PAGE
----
Tuesday, September 15, 2009
Life is all about pacing isn't it. A quote i've heard often now i've become a 1/2 marathon runner (insert big grin here) is that "life is a marathon, not a sprint". How true is that.
I've been keeping up with the running, pretty well (up until my armpit thing), and i've found that I really have no clue how to pace. Just before I went to Canada I decided to purchase this doodad, it's a Nike+ sensor - basically an accelerometer that tells you how far and fast you are going. In theory you purchase an expensive pair of Nikes to put the sensor in (in reality you buy a rip off case to attach it to your laces) and then you wear the wrist band and off you go. As well as it telling you what you're doing on the go, you download it to scrutinize after too and it keeps a record of your runs online to compare to. Although more than a little skeptical at first, I now adore this apparatus and won't run without it. Using this wee gadget I can now actually pace myself properly, and for the first time while I was away actually ran a 7 miler without walking - a first. AND, my overall time was by far a personal best. My regular 5 mile runs were slashed by 15 minutes (from an hour to 45 mins) just by using this gadget to keep me slow and steady, rather than going too fast and having to walk more.
Pacing my runs made me FEEL BETTER too (and no sore shins!), and unlike through my 1/2 marathon training, I actually felt like I could bounce out the next day and do another run!
If only there was a Nike+ sensor for life too. We had the most depressing faculty meeting yesterday. Cuts are still happening around the board, and now we're down to the wire. The Oceanography department has to cut nearly $200,000 from our budget by the end of the year, and, unknown to me until now, it's likely to be much worse next year. We were given a few choices - all permanent faculty take a 5% pay cut, lose our Teaching Assistantships (which many graduate students rely on for salary to get them through graduate school), lose courses (including my undergrad course i've been spending oodles of time on preparing), lose two admin assistants who actually know what they're doing (our two awful admins are employed by the state, so, as much as all want to (and that was brought up in the meeting) we can't fire them, only contract employees), or lose five non-permanent research and teaching positions (again, not me, as i'm 100% funded off of research grants I revolve rather than having a contract they can terminate). Decision, or an alternative plan, has to be made in the coming weeks.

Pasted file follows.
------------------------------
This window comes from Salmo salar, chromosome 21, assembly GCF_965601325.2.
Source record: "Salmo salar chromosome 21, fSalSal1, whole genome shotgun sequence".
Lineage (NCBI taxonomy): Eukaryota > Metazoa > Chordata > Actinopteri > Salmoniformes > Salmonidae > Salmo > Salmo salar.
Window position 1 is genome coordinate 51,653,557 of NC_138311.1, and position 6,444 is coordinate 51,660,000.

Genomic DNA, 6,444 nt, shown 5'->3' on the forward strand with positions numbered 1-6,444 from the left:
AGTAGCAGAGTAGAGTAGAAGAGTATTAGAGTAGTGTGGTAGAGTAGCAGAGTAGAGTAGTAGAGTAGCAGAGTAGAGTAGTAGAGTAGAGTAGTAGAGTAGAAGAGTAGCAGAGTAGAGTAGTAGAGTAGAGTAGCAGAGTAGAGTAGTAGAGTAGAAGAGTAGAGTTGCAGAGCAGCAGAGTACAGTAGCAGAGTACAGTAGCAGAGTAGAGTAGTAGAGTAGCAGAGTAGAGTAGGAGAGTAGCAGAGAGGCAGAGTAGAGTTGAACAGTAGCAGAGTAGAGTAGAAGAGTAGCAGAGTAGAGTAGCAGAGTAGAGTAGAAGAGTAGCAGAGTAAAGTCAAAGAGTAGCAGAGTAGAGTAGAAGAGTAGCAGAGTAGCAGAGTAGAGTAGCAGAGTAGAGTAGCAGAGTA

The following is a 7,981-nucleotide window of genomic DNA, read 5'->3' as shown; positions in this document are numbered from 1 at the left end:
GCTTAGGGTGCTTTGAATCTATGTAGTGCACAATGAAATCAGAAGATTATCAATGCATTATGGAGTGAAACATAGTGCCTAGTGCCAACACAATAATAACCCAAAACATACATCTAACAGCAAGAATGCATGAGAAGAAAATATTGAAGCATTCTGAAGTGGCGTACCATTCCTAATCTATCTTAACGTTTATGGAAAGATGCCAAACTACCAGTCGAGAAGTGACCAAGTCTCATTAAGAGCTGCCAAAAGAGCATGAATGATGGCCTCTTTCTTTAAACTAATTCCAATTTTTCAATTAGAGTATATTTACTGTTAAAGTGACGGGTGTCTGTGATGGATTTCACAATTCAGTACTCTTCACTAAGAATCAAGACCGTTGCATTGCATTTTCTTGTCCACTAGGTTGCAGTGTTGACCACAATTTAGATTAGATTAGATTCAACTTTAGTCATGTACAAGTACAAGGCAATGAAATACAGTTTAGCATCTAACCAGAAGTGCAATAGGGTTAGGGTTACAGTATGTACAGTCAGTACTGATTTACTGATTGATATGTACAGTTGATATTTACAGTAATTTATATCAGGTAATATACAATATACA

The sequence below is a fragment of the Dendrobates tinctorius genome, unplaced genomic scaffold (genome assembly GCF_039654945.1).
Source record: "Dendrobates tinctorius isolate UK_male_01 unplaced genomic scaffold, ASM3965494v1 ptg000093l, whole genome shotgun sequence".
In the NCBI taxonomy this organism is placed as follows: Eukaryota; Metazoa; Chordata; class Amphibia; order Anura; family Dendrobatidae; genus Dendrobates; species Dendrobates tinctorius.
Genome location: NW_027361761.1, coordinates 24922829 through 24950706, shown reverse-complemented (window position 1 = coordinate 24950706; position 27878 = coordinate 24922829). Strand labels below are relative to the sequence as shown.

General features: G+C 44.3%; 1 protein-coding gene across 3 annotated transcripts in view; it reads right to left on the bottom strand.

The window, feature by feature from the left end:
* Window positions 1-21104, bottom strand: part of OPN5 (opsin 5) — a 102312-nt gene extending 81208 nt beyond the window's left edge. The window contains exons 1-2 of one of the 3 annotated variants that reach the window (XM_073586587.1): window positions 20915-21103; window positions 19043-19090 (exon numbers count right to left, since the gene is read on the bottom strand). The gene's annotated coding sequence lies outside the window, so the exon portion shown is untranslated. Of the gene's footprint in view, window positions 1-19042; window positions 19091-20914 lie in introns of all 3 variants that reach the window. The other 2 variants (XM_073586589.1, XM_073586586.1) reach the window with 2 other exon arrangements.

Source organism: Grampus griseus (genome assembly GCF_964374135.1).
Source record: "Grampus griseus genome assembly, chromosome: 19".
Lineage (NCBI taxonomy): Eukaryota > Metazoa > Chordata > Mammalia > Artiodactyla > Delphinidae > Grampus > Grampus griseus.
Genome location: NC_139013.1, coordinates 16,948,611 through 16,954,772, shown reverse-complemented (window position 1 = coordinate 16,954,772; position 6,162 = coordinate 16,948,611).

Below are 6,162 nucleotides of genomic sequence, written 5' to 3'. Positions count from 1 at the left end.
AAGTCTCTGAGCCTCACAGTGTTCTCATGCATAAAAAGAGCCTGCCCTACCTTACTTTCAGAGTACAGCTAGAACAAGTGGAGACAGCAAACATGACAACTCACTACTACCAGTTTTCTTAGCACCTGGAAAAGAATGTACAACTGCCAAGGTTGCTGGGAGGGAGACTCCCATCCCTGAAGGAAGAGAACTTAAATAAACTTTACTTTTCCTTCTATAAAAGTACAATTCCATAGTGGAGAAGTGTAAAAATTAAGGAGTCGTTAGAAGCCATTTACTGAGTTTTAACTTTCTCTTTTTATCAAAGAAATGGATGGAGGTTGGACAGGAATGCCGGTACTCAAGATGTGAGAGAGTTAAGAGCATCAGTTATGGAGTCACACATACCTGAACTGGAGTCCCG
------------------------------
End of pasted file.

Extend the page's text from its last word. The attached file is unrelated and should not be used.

With a meeting like that it only felt like a minor victory that my position is not on the block. Amazingly most people seemed to think losing the Teaching Assistantships are the way to go, yet with one of my PhD students relying on one of those to keep him in graduate school this year, I don't feel this is an option we should consider. How many students will we lose? How many students will we fail to attract if we can't offer TAs? Same with getting rid of courses - the undergrad course I am part of is the largest course we offer - over 400 students from all disciplines take that course each semester, how is it going to look to the wider university community if we drop that course? Will the department still function with this loss of 'young blood'?
And the bigger part of this - pacing. If things are really looking as bad for next year as it seems, we need to pace our response, otherwise there will be nothing left to give next year when times will truly be tough. Nothing except all our jobs that is, like other Oceanography departments around the USA.